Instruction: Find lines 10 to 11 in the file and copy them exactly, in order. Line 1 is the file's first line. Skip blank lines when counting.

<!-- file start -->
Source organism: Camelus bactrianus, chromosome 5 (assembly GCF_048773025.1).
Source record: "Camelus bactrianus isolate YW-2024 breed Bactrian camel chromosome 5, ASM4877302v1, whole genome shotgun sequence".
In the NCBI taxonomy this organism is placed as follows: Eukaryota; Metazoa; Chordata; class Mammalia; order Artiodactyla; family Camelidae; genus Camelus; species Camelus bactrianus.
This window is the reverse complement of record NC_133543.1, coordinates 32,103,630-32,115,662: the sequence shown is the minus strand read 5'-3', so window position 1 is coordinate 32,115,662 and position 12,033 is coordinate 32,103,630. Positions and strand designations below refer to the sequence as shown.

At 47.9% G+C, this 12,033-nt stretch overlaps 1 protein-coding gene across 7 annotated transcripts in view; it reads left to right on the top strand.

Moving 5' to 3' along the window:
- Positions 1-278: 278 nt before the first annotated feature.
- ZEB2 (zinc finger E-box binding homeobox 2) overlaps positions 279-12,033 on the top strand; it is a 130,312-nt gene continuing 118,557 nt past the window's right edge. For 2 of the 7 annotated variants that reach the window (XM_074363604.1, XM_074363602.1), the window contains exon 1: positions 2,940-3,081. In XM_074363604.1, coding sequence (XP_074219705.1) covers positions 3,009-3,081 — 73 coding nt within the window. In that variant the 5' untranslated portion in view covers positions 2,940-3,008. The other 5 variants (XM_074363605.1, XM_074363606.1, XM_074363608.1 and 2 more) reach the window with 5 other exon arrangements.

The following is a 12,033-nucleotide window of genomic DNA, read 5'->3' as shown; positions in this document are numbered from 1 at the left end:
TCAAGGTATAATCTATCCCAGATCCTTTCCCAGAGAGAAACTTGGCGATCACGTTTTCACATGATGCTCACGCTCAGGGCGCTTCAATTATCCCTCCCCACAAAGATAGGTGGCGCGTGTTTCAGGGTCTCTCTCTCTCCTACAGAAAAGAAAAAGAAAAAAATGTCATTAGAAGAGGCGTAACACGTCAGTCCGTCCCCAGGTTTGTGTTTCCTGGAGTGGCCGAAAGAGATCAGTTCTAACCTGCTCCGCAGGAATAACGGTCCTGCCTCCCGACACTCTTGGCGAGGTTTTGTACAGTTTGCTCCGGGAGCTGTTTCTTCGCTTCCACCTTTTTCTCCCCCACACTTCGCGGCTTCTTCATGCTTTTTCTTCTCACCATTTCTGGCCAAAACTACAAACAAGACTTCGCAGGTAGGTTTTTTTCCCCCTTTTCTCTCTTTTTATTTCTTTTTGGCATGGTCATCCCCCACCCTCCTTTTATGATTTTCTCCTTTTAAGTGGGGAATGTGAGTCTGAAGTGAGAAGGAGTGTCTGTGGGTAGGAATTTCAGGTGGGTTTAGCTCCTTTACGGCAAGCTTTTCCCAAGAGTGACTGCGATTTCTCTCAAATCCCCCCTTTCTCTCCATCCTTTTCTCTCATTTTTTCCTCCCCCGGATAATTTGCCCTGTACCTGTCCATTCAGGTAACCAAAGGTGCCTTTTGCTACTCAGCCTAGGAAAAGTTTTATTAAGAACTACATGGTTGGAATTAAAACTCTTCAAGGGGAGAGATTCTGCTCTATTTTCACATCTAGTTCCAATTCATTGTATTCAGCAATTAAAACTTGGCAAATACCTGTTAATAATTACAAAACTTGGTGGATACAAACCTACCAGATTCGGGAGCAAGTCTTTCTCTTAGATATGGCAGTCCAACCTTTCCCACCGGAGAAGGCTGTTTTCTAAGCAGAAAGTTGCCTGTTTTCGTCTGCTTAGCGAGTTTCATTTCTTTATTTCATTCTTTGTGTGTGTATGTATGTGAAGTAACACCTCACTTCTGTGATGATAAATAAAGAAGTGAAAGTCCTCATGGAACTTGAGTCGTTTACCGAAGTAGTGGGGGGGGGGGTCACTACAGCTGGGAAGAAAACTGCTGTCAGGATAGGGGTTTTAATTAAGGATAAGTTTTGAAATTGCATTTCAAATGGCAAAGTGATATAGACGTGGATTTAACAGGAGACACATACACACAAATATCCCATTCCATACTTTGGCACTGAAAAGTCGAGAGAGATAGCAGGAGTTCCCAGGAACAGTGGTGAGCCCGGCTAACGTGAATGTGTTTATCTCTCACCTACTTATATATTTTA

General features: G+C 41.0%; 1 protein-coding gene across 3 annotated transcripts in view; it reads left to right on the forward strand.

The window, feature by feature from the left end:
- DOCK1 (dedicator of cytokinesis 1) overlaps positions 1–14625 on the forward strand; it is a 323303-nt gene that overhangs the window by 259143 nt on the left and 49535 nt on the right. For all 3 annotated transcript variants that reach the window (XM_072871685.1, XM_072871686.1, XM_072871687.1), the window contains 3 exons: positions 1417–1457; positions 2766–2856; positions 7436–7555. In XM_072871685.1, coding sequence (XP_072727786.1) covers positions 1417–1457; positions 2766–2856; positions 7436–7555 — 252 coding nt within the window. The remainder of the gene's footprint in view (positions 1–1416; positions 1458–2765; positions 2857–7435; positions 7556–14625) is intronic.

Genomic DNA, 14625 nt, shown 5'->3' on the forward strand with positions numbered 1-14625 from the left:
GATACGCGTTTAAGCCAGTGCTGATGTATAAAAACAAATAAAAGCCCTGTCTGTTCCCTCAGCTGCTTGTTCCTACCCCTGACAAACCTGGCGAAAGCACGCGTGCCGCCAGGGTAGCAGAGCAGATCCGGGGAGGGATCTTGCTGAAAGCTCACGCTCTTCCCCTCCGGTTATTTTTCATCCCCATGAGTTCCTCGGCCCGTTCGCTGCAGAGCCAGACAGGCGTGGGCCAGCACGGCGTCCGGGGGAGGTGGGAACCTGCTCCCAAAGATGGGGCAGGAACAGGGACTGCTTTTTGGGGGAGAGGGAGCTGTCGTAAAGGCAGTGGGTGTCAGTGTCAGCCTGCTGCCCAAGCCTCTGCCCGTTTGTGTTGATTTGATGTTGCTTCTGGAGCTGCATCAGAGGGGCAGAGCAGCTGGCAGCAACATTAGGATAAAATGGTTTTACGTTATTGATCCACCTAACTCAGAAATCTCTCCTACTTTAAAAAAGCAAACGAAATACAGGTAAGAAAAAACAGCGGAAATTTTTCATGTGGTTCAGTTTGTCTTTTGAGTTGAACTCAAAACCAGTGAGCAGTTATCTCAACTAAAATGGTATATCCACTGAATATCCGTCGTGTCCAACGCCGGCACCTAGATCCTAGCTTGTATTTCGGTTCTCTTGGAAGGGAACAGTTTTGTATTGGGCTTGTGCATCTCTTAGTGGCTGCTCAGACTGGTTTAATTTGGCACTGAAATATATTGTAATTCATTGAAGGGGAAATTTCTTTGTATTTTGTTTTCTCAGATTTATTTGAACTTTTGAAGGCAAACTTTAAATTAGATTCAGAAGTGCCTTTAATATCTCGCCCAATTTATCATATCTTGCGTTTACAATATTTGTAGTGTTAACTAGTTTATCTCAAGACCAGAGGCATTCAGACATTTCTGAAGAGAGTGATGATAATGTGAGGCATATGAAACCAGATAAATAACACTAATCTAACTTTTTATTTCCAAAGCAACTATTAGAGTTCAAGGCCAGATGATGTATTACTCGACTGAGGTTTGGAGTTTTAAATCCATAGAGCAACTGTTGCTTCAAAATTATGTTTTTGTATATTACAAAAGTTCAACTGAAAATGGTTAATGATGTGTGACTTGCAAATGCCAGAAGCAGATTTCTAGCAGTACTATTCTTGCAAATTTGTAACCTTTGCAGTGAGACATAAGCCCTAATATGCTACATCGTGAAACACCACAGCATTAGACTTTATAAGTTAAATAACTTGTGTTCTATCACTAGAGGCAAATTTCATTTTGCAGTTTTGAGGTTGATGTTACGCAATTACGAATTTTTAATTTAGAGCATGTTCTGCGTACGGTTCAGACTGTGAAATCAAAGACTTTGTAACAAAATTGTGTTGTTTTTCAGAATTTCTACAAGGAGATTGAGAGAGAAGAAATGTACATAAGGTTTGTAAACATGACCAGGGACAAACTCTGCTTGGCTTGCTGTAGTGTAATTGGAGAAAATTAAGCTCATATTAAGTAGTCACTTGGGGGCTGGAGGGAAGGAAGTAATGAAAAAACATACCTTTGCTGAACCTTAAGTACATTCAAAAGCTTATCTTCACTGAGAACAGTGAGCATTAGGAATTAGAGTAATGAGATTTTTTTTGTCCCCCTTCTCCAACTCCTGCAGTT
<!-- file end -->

TCAAGGTATAATCTATCCCAGATCCTTTCCCAGAGAGAAACTTGGCGATCACGTTTTCACATGATGCTCACGCTCAGGGCGCTTCAATTATCCCTCCCCACAAAGATAGGTGGCGCGTGTTTCAGGGTCTCTCTCTCTCCTACAGAAAAGAAAAAGAAAAAAATGTCATTAGAAGAGGCGTAACACGTCAGTCCGTCCCCAGGTTTGTGTTTCCTGGAGTGGCCGAAAGAGATCAGTTCTAACCTGCTCCGCAGGAATAACGGTCCTGCCTCCCGACACTCTTGGCGAGGTTTTGTACAGTTTGCTCCGGGAGCTGTTTCTTCGCTTCCACCTTTTTCTCCCCCACACTTCGCGGCTTCTTCATGCTTTTTCTTCTCACCATTTCTGGCCAAAACTACAAACAAGACTTCGCAGGTAGGTTTTTTTCCCCCTTTTCTCTCTTTTTATTTCTTTTTGGCATGGTCATCCCCCACCCTCCTTTTATGATTTTCTCCTTTTAAGTGGGGAATGTGAGTCTGAAGTGAGAAGGAGTGTCTGTGGGTAGGAATTTCAGGTGGGTTTAGCTCCTTTACGGCAAGCTTTTCCCAAGAGTGACTGCGATTTCTCTCAAATCCCCCCTTTCTCTCCATCCTTTTCTCTCATTTTTTCCTCCCCCGGATAATTTGCCCTGTACCTGTCCATTCAGGTAACCAAAGGTGCCTTTTGCTACTCAGCCTAGGAAAAGTTTTATTAAGAACTACATGGTTGGAATTAAAACTCTTCAAGGGGAGAGATTCTGCTCTATTTTCACATCTAGTTCCAATTCATTGTATTCAGCAATTAAAACTTGGCAAATACCTGTTAATAATTACAAAACTTGGTGGATACAAACCTACCAGATTCGGGAGCAAGTCTTTCTCTTAGATATGGCAGTCCAACCTTTCCCACCGGAGAAGGCTGTTTTCTAAGCAGAAAGTTGCCTGTTTTCGTCTGCTTAGCGAGTTTCATTTCTTTATTTCATTCTTTGTGTGTGTATGTATGTGAAGTAACACCTCACTTCTGTGATGATAAATAAAGAAGTGAAAGTCCTCATGGAACTTGAGTCGTTTACCGAAGTAGTGGGGGGGGGGGTCACTACAGCTGGGAAGAAAACTGCTGTCAGGATAGGGGTTTTAATTAAGGATAAGTTTTGAAATTGCATTTCAAATGGCAAAGTGATATAGACGTGGATTTAACAGGAGACACATACACACAAATATCCCATTCCATACTTTGGCACTGAAAAGTCGAGAGAGATAGCAGGAGTTCCCAGGAACAGTGGTGAGCCCGGCTAACGTGAATGTGTTTATCTCTCACCTACTTATATATTTTA

General features: G+C 41.0%; 1 protein-coding gene across 3 annotated transcripts in view; it reads left to right on the forward strand.